You could be forgiven for thinking that Taupō is just a large lake to the north of the Tongariro National Park volcanoes.
Hidden beneath the lake is Taupō volcano, which started life about 200,000 years ago.
In the last 30,000 years two caldera-forming eruptions, both holding their own in global volcanology, have occurred at Taupō, says a GeoNet spokesperson.
About Taupō volcano
The name Taupō, comes from “Taupō-nui-a–Tia,” meaning the “the great cloak of Tia.” In Māori history, the early explorer and chief Tia noticed the peculiar colouring and appearance of a cliff face along the shores of Lake Taupō that resembled the cloak he was wearing, later resulting in the name for the area.
Twenty-nine eruptions have occurred from Taupō volcano in the last 30,000 years, the most recent just 1800 years ago.
"We know that Taupō is still active because it shows signs of what we call ‘volcanic unrest’: small earthquakes, movement of the ground up and down, and changes in the geothermal fields in the area," says GeoNet.
"There have been at least 17 episodes of volcanic unrest at Taupō in the last 140 years."
What the new research discovered
The ECLIPSE (Eruption or Catastrophe: Learning to Implement Preparedness for future Supervolcano Eruptions) project is made up of a multi-institutional team run through Te Herenga Waka—Victoria University of Wellington, in collaboration with GNS Science and Massey University.
It includes several GNS Science volcano experts, with an aim to understand volcanic unrest at New Zealand's largest volcanoes.
The ECLIPSE research has recently interpreted a series of earthquake swarms in Taupō during 2019 as a period of volcanic unrest.
"The research, conducted after the unrest period, used the publicly available earthquake and GNSS data from GeoNet’s monitoring network to investigate this distinct period of heightened seismic activity and ground deformation," saus GeoNet.
More 1100 shallow earthquakes (under 40km deep) located in and around Taupō during 2019.
The research has also provided insights to the area of hot mushy rock under Taupō, estimated to have a volume of at least 250 km3, more than 50km3 of which is molten.
The research indicates new magma was being fed into this reservoir and this caused the triggering of earthquakes in the surrounding brittle crust along fault lines that reflect both the volcano structure and the regional rift faults that cut across the volcano.
Taupō volcano’s explosive history
Taupō volcano is one of eight caldera volcanoes in the central portion of the Taupō Volcanic Zone (Te Ahi Tupua).
"Two of these have been active in the last 30,000 years, Okataina and Taupō. Taupō is known globally for its two caldera-forming eruptions in this time," says GeoNet.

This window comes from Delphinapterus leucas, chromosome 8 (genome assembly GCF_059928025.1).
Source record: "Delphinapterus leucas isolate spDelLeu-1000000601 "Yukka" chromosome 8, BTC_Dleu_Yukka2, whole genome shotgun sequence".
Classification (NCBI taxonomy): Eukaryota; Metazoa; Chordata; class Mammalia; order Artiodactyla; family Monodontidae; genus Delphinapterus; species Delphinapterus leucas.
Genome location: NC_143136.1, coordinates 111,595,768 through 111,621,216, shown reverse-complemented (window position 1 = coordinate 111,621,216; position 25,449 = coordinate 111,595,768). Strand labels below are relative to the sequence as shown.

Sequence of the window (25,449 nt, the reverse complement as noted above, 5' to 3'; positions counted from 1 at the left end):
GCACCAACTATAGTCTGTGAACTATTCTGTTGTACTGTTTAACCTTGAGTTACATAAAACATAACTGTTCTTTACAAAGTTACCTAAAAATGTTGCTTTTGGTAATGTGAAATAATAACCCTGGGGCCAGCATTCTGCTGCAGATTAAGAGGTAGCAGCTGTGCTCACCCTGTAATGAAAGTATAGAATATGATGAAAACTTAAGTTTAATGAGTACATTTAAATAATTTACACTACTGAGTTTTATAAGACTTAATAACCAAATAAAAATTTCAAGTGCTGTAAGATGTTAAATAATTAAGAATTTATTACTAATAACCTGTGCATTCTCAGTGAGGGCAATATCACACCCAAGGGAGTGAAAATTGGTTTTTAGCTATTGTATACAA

"The Oruanui eruption - which produced one of, if not the largest eruption in the world in the last 26,000 years – covered the central North Island in at least 530 cubic kilometres of superhot gassy magma, much of which was laid down as an unwelded ignimbrite.
"The hole under the ground that was left after all this magma was emitted, collapsed forming the Oruanui caldera. Later this depression filled with water to form a new lake."
he most recent eruption was the Taupō pumice eruption about 1800 years ago, when about 35 cubic kilometres were deposited in the central North Island as valley-fill ignimbrite and air-fall pumice.
Another caldera was formed deepening the northeast part of Lake Taupō. What may have been the effects of this eruption were recorded in China and Italy as unusual sunsets.
Between these two large eruptions there were at least 26 much smaller eruptions which formed lava domes or spread pumice and ash over nearby areas.
Some were only the same size as the Ruapehu 1995-96 eruptions. Since 1872 there have been 17 episodes of unrest at Taupō volcano.
Will Taupō volcano erupt again?
Geologically speaking, Taupō volcano is a very active volcano and further periods of volcanic unrest are likely to lead to an eruption at some stage, although this could be hundreds of years away, says GeoNet.
The volcano is carefully monitored by GNS Science through the GeoNet program using seismic, ground deformation and chemistry techniques.
"In New Zealand, we use a system of Volcanic Alert Levels to define the current status of each volcano. Taupō volcano currently is currently at Volcanic Alert Level 0 – no volcanic unrest.
"An eruption may occur at any level, and levels may not move in sequence as activity can change rapidly.
"The extensive GeoNet data combined with research projects like ECLIPSE will help better understand the active volcanoes in New Zealand such as Taupō, and the challenge of interpreting and explaining the implications of volcanic unrest.
"Data collected by GeoNet is freely available to support research on geological hazards in New Zealand."
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